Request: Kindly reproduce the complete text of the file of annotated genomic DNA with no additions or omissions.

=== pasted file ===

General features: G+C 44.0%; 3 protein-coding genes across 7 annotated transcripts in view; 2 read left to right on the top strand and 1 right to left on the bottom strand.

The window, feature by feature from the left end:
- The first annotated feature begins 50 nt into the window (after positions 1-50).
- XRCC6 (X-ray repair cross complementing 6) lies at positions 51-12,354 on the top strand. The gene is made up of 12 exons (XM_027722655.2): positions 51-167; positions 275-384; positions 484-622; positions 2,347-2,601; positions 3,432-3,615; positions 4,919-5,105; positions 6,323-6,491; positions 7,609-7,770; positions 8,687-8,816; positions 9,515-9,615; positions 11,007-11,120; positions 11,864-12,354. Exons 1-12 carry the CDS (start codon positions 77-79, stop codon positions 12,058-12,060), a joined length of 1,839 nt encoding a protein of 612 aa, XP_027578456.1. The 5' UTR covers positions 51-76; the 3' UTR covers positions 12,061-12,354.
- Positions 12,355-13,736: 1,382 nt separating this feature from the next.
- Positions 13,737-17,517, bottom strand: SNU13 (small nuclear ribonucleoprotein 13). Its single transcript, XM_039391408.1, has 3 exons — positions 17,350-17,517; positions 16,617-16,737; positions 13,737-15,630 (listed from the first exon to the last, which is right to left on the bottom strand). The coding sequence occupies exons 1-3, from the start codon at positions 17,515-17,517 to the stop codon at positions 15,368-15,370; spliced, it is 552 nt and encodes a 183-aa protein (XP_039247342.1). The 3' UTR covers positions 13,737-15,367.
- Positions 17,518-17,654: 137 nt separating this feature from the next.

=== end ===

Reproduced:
General features: G+C 44.0%; 3 protein-coding genes across 7 annotated transcripts in view; 2 read left to right on the top strand and 1 right to left on the bottom strand.

The window, feature by feature from the left end:
- The first annotated feature begins 50 nt into the window (after positions 1-50).
- XRCC6 (X-ray repair cross complementing 6) lies at positions 51-12,354 on the top strand. The gene is made up of 12 exons (XM_027722655.2): positions 51-167; positions 275-384; positions 484-622; positions 2,347-2,601; positions 3,432-3,615; positions 4,919-5,105; positions 6,323-6,491; positions 7,609-7,770; positions 8,687-8,816; positions 9,515-9,615; positions 11,007-11,120; positions 11,864-12,354. Exons 1-12 carry the CDS (start codon positions 77-79, stop codon positions 12,058-12,060), a joined length of 1,839 nt encoding a protein of 612 aa, XP_027578456.1. The 5' UTR covers positions 51-76; the 3' UTR covers positions 12,061-12,354.
- Positions 12,355-13,736: 1,382 nt separating this feature from the next.
- Positions 13,737-17,517, bottom strand: SNU13 (small nuclear ribonucleoprotein 13). Its single transcript, XM_039391408.1, has 3 exons — positions 17,350-17,517; positions 16,617-16,737; positions 13,737-15,630 (listed from the first exon to the last, which is right to left on the bottom strand). The coding sequence occupies exons 1-3, from the start codon at positions 17,515-17,517 to the stop codon at positions 15,368-15,370; spliced, it is 552 nt and encodes a 183-aa protein (XP_039247342.1). The 3' UTR covers positions 13,737-15,367.
- Positions 17,518-17,654: 137 nt separating this feature from the next.